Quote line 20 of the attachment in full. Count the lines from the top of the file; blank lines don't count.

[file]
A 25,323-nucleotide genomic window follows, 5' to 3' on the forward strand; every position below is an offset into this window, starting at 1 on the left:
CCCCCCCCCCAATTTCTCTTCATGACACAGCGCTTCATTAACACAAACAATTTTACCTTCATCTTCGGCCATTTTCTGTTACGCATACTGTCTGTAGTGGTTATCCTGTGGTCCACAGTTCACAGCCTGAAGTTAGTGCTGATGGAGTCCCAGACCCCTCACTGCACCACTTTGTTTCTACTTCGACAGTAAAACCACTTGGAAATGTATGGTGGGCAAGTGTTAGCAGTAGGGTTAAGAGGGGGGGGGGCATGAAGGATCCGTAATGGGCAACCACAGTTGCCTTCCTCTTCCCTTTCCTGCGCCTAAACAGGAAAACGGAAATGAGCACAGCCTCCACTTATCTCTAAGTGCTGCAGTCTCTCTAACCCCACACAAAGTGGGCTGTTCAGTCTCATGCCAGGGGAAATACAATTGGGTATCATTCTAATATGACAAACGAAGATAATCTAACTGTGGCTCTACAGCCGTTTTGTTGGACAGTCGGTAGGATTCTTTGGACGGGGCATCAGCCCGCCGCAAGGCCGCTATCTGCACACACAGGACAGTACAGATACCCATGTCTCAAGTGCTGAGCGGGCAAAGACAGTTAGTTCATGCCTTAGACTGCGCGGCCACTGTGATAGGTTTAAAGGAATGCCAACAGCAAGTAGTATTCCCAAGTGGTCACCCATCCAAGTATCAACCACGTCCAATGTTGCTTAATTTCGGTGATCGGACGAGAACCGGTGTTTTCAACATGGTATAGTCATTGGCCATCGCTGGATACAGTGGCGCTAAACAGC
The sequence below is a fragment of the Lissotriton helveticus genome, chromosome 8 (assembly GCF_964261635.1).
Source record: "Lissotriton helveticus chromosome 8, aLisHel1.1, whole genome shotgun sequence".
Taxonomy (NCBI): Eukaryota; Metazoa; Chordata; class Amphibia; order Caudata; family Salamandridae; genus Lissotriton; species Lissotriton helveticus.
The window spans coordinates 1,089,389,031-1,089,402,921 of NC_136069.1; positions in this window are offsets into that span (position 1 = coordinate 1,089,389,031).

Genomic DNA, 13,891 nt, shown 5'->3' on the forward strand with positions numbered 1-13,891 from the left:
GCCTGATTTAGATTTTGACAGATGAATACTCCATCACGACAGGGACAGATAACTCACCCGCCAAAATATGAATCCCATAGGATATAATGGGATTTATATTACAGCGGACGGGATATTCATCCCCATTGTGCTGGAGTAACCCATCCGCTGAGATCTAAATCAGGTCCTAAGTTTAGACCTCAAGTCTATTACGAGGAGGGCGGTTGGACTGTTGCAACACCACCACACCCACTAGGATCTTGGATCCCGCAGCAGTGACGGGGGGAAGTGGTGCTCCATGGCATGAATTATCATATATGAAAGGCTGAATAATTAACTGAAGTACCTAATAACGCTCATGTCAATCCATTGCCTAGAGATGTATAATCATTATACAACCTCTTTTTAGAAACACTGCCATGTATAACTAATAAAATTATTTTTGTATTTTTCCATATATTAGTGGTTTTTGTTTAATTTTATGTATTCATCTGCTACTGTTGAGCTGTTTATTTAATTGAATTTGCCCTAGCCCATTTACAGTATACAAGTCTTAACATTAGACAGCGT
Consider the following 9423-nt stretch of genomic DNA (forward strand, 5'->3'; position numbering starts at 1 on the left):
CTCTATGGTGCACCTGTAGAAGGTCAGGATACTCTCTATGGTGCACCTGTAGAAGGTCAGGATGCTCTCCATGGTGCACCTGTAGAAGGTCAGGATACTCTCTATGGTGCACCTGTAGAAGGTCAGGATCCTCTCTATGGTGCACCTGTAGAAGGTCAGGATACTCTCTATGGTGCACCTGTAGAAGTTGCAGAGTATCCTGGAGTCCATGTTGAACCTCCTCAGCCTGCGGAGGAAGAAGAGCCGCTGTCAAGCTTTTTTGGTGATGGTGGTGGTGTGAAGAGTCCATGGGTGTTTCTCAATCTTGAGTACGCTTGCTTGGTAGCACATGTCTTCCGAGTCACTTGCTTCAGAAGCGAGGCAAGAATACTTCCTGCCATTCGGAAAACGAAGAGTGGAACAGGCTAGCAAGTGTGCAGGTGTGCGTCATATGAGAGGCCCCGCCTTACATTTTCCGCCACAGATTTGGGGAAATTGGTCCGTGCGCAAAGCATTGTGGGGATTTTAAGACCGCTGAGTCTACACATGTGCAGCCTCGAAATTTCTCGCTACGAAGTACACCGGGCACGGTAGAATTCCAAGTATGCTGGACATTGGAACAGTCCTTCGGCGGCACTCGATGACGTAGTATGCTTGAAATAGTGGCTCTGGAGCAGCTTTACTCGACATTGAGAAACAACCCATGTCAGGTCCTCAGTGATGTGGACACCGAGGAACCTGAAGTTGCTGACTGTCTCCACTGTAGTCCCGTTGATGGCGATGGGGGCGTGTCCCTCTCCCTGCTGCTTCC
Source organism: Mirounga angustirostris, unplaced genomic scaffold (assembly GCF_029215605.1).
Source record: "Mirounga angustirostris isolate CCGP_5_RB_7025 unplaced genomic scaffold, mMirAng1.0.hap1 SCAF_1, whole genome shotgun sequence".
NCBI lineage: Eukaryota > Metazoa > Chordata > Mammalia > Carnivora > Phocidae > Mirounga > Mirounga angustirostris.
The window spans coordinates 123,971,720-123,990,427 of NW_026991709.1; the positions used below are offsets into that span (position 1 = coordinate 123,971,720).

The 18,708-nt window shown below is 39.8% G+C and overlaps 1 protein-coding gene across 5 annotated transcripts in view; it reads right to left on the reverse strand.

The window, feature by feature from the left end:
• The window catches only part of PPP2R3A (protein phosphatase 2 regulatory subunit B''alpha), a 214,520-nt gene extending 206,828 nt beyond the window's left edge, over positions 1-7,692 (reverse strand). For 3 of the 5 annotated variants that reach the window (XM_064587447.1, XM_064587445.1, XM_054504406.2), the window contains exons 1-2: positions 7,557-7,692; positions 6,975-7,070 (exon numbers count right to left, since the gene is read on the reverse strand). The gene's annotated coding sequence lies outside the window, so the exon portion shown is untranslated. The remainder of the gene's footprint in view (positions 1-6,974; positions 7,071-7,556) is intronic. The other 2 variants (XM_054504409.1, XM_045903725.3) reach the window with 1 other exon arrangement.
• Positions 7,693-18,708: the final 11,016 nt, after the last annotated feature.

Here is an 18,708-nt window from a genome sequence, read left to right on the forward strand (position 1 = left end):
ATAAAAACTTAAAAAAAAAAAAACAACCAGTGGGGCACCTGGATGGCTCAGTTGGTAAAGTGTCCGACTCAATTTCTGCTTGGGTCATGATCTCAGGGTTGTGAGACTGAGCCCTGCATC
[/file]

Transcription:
ATAAAAACTTAAAAAAAAAAAAACAACCAGTGGGGCACCTGGATGGCTCAGTTGGTAAAGTGTCCGACTCAATTTCTGCTTGGGTCATGATCTCAGGGTTGTGAGACTGAGCCCTGCATC